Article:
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Doug  Wyllie

Doug Wyllie

Doug Wyllie has authored more than 1,000 articles and tactical tips aimed at ensuring that police officers are safer and more successful on the streets. Doug is a Western Publishing Association “Maggie Award” winner for Best Regularly Featured Digital Edition Column. He is a member of International Law Enforcement Educators and Trainers Association (ILEETA), an Associate Member of the California Peace Officers’ Association (CPOA), and a member of the Public Safety Writers Association (PSWA).

William Harvey

William Harvey

William "Bill" Harvey is currently serving as chief of police in south central Pennsylvania. He retired from the Savannah (Ga.) Police Department where he worked assignments in training, patrol, and CID. Harvey has more than 25 years of experience working with recruits, rookies, and FTOs.

Get Your Life in Order

De-stress your academy experience by making it your top priority.

June 26, 2007  |  by William Harvey - Also by this author

Everyone has seen movies where the drill sergeant storms into the barracks and tells the recruits how it's going to be. Some of us lived this. For me, it was at Ft. Dix, N.J. Well, what do you need to do to get through the police academy and the FTO period? Simple; what I was told and what I tell every recruit: Get your life in order!

The police academy is the most critical step in launching your new career. Flunk out and you will be heading to the unemployment office. You must pass these rites of passage to obtain your certification. Your complete and undivided attention is required here. So how do you stay focused? Here are a few time-tested recommendations.

Family Meeting

First, sit down with your nuclear and extended family. Advise them that you will have to apply yourself for these next few months. No vacations, no time for frivolities, and nights and weekends may be reserved for study. It is that important!

Should you have a significant other or spouse, tell him or her up front of the expected demands. Just be sure to make it up to your special someone after graduation. You can't forget the significant others; if you do, one day the keys won't fit. Yes, I have been through this before myself.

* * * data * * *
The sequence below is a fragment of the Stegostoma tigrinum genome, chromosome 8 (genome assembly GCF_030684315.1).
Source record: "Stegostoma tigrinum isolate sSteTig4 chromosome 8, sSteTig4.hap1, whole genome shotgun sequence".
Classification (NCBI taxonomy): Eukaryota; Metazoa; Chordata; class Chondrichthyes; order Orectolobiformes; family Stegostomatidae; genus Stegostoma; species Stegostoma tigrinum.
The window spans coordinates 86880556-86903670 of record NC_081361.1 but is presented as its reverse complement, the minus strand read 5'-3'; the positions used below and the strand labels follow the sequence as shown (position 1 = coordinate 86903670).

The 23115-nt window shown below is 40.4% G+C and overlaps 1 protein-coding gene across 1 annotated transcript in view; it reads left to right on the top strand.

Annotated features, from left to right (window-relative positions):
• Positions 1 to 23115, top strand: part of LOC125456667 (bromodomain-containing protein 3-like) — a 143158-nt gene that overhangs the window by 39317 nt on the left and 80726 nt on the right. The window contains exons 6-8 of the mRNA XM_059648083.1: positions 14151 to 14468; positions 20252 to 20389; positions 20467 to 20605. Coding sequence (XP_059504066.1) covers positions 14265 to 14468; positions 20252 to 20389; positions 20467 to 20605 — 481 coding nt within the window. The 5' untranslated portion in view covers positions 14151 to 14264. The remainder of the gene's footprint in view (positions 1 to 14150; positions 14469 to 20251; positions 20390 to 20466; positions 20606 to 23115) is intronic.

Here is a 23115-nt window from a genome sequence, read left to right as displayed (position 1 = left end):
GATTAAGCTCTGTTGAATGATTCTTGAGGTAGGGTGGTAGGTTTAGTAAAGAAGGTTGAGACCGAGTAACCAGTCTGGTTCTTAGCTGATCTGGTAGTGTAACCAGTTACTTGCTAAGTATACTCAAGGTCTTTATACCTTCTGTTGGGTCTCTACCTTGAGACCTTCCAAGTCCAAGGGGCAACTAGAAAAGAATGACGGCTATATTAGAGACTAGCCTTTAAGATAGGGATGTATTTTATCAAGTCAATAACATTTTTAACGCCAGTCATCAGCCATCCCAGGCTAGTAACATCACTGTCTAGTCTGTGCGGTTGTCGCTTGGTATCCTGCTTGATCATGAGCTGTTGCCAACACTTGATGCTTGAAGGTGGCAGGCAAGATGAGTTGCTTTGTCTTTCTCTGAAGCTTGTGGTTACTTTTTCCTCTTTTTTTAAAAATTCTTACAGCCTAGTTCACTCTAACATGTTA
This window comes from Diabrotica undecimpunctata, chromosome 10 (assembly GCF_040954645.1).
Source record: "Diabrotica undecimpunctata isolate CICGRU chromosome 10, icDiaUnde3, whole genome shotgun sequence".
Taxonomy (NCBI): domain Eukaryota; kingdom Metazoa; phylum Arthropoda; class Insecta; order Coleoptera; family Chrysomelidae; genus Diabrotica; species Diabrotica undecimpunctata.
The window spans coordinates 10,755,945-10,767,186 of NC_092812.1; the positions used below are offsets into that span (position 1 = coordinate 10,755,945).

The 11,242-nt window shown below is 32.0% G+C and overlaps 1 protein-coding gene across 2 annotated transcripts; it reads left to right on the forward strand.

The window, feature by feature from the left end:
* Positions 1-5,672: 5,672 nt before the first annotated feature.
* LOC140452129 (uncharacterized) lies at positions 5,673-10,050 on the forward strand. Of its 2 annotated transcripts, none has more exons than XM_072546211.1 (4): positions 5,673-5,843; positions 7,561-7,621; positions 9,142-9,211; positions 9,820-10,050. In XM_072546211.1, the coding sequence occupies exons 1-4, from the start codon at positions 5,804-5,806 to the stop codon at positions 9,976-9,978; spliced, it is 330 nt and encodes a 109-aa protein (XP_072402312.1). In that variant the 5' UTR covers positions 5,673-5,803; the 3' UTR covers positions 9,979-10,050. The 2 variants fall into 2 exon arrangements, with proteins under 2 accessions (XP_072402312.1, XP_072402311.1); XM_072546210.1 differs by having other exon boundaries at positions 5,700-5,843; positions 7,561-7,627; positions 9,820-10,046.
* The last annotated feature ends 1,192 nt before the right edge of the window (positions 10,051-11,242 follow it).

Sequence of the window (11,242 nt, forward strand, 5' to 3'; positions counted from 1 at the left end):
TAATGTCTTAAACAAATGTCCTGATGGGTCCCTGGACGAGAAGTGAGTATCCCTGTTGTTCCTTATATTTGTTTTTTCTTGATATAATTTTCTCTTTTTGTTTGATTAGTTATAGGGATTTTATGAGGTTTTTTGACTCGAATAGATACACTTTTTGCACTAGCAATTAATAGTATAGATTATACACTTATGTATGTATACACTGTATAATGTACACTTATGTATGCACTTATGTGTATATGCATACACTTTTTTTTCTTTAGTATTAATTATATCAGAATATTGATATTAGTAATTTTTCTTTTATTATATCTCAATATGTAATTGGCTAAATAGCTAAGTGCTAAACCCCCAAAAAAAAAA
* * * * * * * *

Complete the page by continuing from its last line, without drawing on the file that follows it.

Time Management

Practice time management and maximize your study time. The hours you'll be attending the academy and training are set and out of your control. Give yourself plenty of time to get there in the morning. According to my sainted Irish mother, the best way to be late is to start late.

Once you return to your abode in the afternoon, have some set times for study. Do not think you will put it off until the next night or the weekend. This line of thinking is the road to academic disaster. Review and tidy up your notes, make flash cards, and read for the next day's presentations if you have a reading list.

Health Care

Take good care of your health. You are going through some physical and mental stress. Practice proper nutrition, get your rest, and take a multi-vitamin. If you can avoid getting sick during the academy, that's great. One day out can put you several days behind.

Eyes on the Prize

Try to avoid getting distracted with other things in life. You can miss watching a race, ballgame, or whatever once, especially if it's the night before a test. Being a cop is a grown-up vocation and adult thinking (preparation) is required.   

Most departments do not allow extra jobs or secondary employment during the first year. Try to avoid any outside distractions. If you are single, you can stay single a little longer. Yes, I sound like a drill sergeant here. But, having managed police academy classes and seeing several young men and women get washed out by self-inflicted failures, learn from their mistakes. Several of them would have made fine officers, but their lack of commitment showed who had the moxie.

Get your life in order. It is a great profession that awaits you.

Comments (1)

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fjp123 @ 7/2/2007 7:15 PM

Very sage advise.

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